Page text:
7 ways to consume media critically

By Caitlin Kelly

“If your mother says she loves you, check it out”

That’s how the best journalists think: tough-minded, skeptical, dubious, cynical, questioning.

Our job is to challenge authority, in its every guise.

To speak truth to power.

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One of the 20th century’s greatest journalists…

In an era of fake news, it’s absolutely essential to know who is supplying you with the information with which you are making key decisions about your future, and that of your town, city, region and nation.

You can’t make intelligent decisions based on garbage and lies.

I’ve been a journalist since my undergraduate days at the University of Toronto, worked as a reporter at three major daily newspapers and have written freelance for dozens of national newspapers, magazines and websites. Here’s my website, with some clips.

Seven ways to consume media critically:

1. Read, watch and listen to a wide variety of news sources, whatever your political leanings.

If the only media you consume keep reassuring you that your world is exactly as you wish to see it, you’ve got a problem. The world is a complex, messy place — comforting simplicity, while seductive, is rarely honest.

2. Get off social media!

If the only news sources you rely on are social media, you’re stuck in an algorithmic echo chamber. You’re doomed! See point one.

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The CBC’s logo — one of the many news sources I follow

3. Think like a reporter (and take my webinar to help you do so!)

That means questioning every single comment, data point, anecdote, story, and “fact” you are given — no matter at what volume and speed. That means your default position isn’t: “Oh, cool. I need to tweet that right now” but “Hmmm. Really? That sounds weird.”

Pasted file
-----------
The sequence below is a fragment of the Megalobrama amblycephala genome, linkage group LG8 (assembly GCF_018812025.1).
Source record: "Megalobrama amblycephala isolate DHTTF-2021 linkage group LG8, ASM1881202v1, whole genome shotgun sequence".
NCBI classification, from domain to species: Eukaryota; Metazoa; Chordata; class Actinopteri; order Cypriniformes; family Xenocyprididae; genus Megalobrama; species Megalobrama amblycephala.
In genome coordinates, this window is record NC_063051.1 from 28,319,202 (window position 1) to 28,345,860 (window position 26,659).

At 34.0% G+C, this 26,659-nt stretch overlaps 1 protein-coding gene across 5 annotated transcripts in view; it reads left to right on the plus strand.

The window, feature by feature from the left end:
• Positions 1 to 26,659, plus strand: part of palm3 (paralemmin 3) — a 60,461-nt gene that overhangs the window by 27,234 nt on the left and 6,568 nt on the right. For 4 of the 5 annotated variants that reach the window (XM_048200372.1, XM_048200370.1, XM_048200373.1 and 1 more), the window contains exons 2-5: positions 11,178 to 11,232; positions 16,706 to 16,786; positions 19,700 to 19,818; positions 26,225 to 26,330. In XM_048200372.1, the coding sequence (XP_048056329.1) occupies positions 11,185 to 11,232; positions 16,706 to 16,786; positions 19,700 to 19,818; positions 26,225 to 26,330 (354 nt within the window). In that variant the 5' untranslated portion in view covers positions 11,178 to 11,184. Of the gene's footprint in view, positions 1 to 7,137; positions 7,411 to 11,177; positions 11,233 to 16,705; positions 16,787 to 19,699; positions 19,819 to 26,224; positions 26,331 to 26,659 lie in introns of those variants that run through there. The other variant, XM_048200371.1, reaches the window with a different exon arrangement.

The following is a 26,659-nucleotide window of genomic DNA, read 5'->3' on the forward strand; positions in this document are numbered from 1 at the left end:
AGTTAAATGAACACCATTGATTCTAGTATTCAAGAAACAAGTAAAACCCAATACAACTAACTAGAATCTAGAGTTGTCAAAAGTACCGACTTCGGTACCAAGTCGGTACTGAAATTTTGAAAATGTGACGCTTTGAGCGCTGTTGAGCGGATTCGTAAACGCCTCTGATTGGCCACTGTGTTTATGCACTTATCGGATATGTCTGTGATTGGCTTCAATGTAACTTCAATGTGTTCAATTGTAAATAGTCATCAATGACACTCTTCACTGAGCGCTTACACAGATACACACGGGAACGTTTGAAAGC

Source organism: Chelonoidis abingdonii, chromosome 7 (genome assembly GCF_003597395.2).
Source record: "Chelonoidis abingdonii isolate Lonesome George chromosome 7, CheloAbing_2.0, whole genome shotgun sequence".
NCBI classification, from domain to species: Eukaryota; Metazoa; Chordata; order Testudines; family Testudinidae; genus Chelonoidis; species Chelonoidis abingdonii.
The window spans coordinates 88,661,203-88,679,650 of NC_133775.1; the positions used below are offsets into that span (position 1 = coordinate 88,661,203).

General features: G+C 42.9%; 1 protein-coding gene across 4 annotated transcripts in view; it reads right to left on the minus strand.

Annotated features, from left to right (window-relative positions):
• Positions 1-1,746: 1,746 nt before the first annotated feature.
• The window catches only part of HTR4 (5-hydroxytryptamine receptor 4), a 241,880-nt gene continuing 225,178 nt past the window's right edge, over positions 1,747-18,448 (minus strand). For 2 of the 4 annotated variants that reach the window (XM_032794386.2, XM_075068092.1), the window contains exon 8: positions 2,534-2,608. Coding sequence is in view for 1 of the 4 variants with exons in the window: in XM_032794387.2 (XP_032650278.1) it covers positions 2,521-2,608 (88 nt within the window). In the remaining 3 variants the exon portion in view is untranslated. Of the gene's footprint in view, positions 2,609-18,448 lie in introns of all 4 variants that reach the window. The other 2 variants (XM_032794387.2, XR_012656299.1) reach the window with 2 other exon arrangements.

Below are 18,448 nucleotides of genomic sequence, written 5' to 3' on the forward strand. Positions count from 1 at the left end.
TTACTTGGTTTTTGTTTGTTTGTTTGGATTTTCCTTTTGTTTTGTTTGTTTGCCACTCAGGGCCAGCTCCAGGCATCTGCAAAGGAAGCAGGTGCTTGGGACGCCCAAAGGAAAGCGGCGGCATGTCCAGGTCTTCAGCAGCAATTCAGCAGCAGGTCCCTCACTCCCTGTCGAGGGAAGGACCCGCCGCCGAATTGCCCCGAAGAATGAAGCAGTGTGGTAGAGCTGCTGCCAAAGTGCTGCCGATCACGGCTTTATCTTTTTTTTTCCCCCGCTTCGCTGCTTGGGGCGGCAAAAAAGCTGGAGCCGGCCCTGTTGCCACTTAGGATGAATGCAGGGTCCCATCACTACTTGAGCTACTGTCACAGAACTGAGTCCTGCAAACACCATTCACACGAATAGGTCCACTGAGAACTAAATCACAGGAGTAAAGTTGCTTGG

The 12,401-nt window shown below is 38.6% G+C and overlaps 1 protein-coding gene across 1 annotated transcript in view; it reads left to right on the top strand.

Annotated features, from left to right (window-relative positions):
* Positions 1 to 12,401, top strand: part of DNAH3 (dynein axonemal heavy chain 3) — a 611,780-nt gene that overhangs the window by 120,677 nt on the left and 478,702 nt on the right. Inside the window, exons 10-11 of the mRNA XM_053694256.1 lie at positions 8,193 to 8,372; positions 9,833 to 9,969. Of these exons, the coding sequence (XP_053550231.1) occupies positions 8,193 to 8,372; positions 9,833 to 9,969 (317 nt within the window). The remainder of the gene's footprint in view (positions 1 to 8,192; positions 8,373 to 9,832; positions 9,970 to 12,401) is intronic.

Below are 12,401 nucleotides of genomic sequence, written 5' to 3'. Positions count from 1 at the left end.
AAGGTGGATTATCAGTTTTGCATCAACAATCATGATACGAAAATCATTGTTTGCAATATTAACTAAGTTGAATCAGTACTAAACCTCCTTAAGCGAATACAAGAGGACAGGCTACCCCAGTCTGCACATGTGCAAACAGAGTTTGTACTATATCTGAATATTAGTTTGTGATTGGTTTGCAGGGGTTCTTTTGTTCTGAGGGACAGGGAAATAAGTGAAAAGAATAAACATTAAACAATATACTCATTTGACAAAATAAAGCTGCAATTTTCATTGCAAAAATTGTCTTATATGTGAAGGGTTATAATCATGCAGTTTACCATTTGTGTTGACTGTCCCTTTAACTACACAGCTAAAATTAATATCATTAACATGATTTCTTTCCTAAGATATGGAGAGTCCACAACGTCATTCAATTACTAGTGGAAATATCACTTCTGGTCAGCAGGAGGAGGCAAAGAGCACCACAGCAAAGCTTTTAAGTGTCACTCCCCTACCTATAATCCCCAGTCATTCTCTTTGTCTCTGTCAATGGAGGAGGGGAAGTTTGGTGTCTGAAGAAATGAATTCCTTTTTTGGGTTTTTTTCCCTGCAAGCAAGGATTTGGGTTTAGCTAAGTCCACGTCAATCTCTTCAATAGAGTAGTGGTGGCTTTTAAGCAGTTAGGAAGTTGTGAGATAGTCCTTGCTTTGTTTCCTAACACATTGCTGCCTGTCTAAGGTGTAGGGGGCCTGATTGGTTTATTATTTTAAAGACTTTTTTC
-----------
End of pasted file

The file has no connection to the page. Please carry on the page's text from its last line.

4. Research the news sources you’re relying on.

Google them. Read everything you can about them and their history. Who is funding them? Why? Who is quoting them as authorities or experts? Why?

Every reporter in the world has a track record — if they’re the real deal. Google them. Go to their LinkedIn page. Watch their videos and read their work.

Working journalists are highly protective of their professional reputations as accurate and reliable because without that, we’re useless.

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We’re not robots. Use your brain!

5. Assume nothing.

Question everything.

Read every story, if in print, with a highlighter marker handy — and highlight every point you think dubious or unlikely. What conclusions did the reporter draw? Do you agree? Why? What makes you trust them? What did they fail to ask? Why? What assumptions did they make going into that story? Would you have done it differently? How? Why?

6. Talk back to the media!

Not simply on a comments page.

Write letters to the editor. Use their corrections editor or ombudsman to complain when you see lazy or inaccurate work. Email reporters and editors directly to express your concerns about their coverage — or lack of it. Be calm, civil and constructive if you want to be listened to. Thoughtful journalists are in the middle of a period (finally!) of self-examination, so your timing is good. Be an active participant in the flood of information out there, not a passive little nothing nodding your head.